'What if I get it wrong?' A psycho-social enquiry into SENCOs' experiences of learning, doing and teaching maths

Fleming, Hannah (2016) 'What if I get it wrong?' A psycho-social enquiry into SENCOs' experiences of learning, doing and teaching maths. Professional Doctorate thesis, Tavistock and Portman NHS Foundation Trust / University of Essex. Full text available

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This research applies a psycho-social approach to explore how SENCOs think about children with learning difficulties in mathematics, their feelings when performing mathematics tasks, and their own experiences of mathematics learning. Four SENCOs from different schools were interviewed twice. These participants were interviewed using a Free Association Narrative Interviewing (FANI) method, and were asked to complete a mathematics task. The mathematics task provided an experiential element through which participants communicated more unconscious or ‘unpolished’ feelings. This is a qualitative, exploratory piece of research. It comes from a psycho-social ontology, insofar as the participants are theorised in terms of psychoanalytic and societal concepts, and a psycho-social epistemology, in that knowledge of participants is gained through an interaction between a defended subject and researcher. As the researcher I understand people as psychologically defended against anxiety (Klein, 1952). Interviews were audio recorded and transcribed and analysed using thematic analysis, while keeping in mind the ‘whole’ person. Thought was given to the researcher-participant relationship, to the narrative and to the ‘unspoken’ parts of the narrative which were interpreted using psychoanalytic frameworks. A reflective research diary and psycho-social supervision were used in order to enhance the understanding of the subjective researcher experience of dynamics underlying the interview process. A number of themes emerged from the data: Participants tended to attribute the causes of the children’s learning difficulties to within child difficulties or to teaching or parenting; participants’ negative feelings around mathematics were associated with rivalry, disempowerment and vulnerability, and shame at feeling unable to do something; the participants’ experiences of learning mathematics as a child appeared to have a profound effect on participants and how they approached mathematics tasks, and uncontaining school experiences of mathematics left a lasting impression. Limitations of the research and implications for teachers, SENCOs and EPs are discussed.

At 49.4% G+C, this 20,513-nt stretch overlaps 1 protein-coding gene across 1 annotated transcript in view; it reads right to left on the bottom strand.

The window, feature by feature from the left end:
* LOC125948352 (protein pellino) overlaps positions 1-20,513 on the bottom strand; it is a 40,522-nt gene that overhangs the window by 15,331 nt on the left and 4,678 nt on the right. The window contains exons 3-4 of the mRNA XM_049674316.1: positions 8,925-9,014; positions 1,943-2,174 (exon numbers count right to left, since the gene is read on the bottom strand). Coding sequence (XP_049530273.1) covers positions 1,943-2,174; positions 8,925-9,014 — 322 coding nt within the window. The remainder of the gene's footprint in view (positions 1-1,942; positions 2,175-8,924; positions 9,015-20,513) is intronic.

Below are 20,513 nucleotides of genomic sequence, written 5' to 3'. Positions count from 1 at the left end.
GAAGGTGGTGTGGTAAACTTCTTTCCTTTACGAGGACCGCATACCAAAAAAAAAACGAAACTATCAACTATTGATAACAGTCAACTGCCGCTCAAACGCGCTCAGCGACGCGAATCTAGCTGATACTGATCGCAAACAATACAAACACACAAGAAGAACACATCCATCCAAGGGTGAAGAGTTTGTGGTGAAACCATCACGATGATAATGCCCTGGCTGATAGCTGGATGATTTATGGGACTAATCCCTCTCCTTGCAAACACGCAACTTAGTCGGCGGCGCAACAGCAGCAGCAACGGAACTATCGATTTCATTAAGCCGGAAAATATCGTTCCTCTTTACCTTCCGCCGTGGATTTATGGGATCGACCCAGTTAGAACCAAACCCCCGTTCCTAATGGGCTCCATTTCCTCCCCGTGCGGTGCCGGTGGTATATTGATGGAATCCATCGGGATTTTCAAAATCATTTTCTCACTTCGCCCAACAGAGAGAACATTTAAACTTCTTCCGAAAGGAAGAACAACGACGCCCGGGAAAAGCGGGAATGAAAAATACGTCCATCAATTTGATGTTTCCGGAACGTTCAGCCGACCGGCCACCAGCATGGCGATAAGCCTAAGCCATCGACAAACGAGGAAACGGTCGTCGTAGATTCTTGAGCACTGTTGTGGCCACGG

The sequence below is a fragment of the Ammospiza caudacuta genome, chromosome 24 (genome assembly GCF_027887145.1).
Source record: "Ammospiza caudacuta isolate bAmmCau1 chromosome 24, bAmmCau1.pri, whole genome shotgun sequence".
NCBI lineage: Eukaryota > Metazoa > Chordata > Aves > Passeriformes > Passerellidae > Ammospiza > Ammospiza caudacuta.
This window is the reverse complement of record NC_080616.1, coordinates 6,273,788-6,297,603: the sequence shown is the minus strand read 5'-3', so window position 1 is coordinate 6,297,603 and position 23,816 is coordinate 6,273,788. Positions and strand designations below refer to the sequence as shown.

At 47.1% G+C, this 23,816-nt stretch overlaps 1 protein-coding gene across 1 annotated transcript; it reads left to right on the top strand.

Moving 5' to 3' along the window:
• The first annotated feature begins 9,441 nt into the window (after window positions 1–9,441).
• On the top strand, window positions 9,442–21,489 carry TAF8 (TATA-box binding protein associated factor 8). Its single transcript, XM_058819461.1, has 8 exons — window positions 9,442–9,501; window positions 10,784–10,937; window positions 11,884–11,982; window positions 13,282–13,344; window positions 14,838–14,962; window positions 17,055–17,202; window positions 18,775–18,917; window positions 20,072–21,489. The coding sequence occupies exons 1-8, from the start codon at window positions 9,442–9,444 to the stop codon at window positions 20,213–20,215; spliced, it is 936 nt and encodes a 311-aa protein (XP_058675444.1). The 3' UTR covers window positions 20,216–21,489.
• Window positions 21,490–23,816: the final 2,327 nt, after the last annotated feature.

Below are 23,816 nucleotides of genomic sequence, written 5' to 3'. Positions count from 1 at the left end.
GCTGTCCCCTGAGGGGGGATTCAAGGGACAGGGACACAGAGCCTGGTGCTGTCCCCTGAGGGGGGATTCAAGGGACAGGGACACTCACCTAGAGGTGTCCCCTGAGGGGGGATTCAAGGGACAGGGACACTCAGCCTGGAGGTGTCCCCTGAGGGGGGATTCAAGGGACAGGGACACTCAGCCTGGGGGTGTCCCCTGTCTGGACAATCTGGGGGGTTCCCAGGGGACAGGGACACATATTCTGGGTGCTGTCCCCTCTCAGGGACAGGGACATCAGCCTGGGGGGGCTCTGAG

Item Type: Thesis (Professional Doctorate)
Additional Information: Thesis submitted in partial fulfilment of the Professional Doctorate in Child, Community and Educational Psychology awarded by the Tavistock and Portman NHS Foundation Trust in association with the University of Essex. Presentation from DECP TEP Conference 2017: Wednesday 11th January 2017 at The Majestic Hotel, Harrogate
Uncontrolled Keywords: Professional Doctorate in Child, Community and Educational Psychology
Subjects: Learning & Education > Educational Psychology
Learning & Education > Special Needs Education
Department/People: Children, Young Adult and Family Services
URI: https://repository.tavistockandportman.ac.uk/id/eprint/1420

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